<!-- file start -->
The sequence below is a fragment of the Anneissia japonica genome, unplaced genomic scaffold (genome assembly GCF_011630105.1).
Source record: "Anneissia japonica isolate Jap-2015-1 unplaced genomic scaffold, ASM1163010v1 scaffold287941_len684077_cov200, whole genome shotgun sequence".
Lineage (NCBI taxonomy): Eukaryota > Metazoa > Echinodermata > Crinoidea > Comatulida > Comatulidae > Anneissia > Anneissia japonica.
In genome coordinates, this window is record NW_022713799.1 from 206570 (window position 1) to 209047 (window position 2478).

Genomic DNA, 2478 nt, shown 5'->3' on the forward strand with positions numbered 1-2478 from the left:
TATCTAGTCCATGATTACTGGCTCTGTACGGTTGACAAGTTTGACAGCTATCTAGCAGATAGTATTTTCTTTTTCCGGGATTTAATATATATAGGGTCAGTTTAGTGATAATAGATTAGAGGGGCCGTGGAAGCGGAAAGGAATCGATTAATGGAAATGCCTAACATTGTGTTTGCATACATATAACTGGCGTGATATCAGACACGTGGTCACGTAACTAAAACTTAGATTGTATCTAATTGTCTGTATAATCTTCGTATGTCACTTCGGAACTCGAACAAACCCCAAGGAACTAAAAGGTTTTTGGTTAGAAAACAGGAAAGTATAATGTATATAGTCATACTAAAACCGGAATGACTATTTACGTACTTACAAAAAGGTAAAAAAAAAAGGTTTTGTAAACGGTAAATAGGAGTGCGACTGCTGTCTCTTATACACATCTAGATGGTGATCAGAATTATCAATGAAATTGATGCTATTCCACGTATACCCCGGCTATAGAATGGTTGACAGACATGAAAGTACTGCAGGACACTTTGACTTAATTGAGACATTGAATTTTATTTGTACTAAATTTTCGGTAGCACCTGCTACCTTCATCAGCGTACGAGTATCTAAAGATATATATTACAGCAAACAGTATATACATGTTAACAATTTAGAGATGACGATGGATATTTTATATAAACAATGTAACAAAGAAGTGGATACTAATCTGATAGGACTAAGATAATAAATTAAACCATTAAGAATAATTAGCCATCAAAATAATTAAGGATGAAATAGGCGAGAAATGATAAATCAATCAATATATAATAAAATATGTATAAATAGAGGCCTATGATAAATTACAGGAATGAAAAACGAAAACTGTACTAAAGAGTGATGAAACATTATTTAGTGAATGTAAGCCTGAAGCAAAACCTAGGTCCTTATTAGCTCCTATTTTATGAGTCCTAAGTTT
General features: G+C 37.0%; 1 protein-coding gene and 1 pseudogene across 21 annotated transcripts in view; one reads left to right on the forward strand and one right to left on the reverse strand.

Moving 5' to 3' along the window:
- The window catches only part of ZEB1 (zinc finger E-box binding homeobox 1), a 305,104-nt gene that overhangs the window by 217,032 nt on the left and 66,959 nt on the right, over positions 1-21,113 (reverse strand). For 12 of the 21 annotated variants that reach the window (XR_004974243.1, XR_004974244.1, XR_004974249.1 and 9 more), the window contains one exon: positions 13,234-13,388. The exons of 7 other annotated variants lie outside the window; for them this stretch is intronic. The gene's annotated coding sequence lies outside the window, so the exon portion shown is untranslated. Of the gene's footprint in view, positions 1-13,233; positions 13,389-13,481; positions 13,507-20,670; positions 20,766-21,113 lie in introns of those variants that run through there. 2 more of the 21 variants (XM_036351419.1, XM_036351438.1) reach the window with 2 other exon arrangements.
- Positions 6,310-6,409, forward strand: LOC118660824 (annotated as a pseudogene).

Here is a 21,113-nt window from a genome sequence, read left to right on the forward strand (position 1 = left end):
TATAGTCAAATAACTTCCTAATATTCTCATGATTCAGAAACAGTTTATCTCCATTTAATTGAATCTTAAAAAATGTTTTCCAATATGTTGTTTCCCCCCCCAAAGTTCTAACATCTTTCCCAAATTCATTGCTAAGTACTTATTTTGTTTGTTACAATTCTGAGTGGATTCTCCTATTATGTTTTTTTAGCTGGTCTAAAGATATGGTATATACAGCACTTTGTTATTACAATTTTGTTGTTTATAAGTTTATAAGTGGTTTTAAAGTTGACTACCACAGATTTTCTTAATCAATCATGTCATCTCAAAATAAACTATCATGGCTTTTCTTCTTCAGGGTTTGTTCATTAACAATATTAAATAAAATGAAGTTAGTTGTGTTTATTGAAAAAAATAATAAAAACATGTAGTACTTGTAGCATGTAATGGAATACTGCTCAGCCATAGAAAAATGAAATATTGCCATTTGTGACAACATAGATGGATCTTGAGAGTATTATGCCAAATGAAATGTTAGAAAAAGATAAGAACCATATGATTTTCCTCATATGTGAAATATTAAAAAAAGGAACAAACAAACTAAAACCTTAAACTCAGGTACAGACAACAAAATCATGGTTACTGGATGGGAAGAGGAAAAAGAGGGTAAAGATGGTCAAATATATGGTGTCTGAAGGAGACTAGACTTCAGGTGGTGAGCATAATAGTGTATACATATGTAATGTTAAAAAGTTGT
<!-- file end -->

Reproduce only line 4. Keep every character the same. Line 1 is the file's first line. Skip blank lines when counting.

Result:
In genome coordinates, this window is record NW_022713799.1 from 206570 (window position 1) to 209047 (window position 2478).